THERE is another special day for blended Central Highlands families to celebrate this Sunday – Stepmother’s day.
One Emerald stepmum is encouraging stepfamilies to participate in the day and show their appreciation for the person who helps in loving and caring for the children.
“I am a proud mother of a seven-year-old daughter and proud stepmother of a four, turning five-year-old, step-daughter,” she said.
“With the recent celebration of Mother’s Day which I thoroughly enjoyed with my biological daughter, I have to admit it was coupled with various emotions as my stepdaughter was with her mother.
“I did not feel telephoning my stepdaughter would be appropriate but it encouraged me to reach out to others that are facing the same feelings and frustrations.”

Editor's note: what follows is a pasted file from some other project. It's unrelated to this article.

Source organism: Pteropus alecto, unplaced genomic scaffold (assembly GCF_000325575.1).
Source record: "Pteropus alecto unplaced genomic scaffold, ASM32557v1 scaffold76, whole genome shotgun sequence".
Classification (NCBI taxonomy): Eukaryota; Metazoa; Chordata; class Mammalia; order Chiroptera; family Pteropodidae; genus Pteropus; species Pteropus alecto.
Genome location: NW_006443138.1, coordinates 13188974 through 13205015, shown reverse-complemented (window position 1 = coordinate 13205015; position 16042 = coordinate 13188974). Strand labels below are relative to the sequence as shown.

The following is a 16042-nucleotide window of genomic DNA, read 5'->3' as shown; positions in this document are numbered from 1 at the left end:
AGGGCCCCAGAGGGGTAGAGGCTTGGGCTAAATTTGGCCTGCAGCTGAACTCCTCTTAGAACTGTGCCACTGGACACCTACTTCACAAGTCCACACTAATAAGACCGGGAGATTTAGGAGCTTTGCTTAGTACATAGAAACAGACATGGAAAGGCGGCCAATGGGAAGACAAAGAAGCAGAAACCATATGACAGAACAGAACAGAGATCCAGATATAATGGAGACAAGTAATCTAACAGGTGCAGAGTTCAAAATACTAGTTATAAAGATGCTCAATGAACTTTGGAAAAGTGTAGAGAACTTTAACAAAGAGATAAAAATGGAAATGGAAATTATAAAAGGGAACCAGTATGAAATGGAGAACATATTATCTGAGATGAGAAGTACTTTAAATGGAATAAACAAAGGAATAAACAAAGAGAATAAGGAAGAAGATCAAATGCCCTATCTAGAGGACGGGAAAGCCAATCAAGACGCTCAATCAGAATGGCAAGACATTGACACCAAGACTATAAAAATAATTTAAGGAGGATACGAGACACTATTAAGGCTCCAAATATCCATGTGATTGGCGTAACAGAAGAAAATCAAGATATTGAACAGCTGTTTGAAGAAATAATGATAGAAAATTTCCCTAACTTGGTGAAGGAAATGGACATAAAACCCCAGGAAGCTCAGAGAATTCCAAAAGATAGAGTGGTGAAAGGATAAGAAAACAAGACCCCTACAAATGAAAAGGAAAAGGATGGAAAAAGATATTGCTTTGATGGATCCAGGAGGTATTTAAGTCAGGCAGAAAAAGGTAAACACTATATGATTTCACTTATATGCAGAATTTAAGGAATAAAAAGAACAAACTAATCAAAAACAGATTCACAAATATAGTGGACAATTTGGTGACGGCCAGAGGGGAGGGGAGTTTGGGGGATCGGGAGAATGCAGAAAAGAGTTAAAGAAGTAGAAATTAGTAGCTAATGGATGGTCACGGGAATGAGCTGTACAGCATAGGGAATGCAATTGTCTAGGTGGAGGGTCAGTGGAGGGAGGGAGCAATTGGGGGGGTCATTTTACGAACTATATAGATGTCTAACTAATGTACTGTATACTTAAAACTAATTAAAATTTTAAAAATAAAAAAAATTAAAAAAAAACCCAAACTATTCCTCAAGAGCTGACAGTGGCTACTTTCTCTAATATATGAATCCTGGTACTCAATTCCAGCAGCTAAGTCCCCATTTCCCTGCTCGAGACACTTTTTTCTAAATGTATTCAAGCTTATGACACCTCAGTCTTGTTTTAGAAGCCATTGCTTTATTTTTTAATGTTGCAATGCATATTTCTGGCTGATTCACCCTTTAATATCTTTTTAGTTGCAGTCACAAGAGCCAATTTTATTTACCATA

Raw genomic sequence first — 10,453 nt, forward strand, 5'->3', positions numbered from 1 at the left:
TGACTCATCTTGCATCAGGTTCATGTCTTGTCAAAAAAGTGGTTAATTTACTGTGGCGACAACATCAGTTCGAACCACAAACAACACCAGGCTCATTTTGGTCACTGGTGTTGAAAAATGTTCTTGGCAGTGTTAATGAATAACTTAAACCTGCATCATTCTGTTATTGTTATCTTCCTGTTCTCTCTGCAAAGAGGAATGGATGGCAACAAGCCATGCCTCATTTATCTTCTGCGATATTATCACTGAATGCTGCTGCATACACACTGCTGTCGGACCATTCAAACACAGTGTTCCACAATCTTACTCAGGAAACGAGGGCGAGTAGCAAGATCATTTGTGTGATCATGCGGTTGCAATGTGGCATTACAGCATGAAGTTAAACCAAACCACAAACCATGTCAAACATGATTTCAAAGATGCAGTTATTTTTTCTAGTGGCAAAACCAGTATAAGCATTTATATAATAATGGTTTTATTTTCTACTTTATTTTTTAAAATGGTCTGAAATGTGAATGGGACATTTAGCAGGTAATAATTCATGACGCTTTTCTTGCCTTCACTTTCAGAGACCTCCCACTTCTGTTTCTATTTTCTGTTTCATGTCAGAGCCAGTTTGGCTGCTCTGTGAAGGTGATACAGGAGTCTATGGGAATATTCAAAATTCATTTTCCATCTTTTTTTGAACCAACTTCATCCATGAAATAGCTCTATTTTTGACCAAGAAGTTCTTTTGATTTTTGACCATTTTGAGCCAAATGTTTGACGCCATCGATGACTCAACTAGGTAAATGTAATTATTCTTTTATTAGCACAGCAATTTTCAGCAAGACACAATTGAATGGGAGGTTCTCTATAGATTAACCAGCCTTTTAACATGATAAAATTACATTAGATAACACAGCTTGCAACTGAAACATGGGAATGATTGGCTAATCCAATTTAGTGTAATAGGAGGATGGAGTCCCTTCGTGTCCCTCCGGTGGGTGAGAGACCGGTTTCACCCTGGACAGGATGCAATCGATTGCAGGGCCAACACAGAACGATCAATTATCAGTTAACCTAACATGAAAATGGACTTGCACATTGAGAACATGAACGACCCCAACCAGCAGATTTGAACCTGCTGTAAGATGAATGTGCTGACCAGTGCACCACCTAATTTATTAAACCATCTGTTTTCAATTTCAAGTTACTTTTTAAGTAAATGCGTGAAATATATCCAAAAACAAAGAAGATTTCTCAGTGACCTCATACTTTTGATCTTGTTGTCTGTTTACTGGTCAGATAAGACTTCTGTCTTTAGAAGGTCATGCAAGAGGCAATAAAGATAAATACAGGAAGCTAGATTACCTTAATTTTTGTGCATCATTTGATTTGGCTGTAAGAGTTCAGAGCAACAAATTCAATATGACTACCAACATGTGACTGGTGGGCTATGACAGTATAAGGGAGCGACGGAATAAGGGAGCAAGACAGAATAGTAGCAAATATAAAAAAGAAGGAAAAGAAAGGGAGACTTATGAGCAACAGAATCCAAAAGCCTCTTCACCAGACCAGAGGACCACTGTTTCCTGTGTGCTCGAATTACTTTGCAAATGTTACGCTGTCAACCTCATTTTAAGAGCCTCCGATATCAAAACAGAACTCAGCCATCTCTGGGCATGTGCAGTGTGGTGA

The mum is hoping to establish a stepmother discussion group in Emerald. To connect, share and support, go to firstname.lastname@example.org.
US author, social researcher and stepmum Wednesday Martin believed stepmothering remained an issue steeped in “cultural bias, ignorance and misconceptions”.
“If merely wanting to be acknowledged and thanked makes a person wicked, then stepmothers are wicked to the core,” she said.
“Mother’s Day is one of those hot button issues and feel-bad days for many women who partner with men who have kids. They may be hoping for a thank you phonecall from the child or adult for whom they’ve really put themselves out for years, even while understanding all the reasons such a call is unlikely.
“For starters, we’re not their mums. We’re not.
“Even if their mums are negligent and awful, they’re still mum and that’s a rightfully powerful bond.
“Secondly, many of these kids with stepmothers are in terrible loyalty binds, and nothing feels like more of a betrayal of mum than acknowledging us on her day.”
National Stepfamily Awareness Day is July 15.
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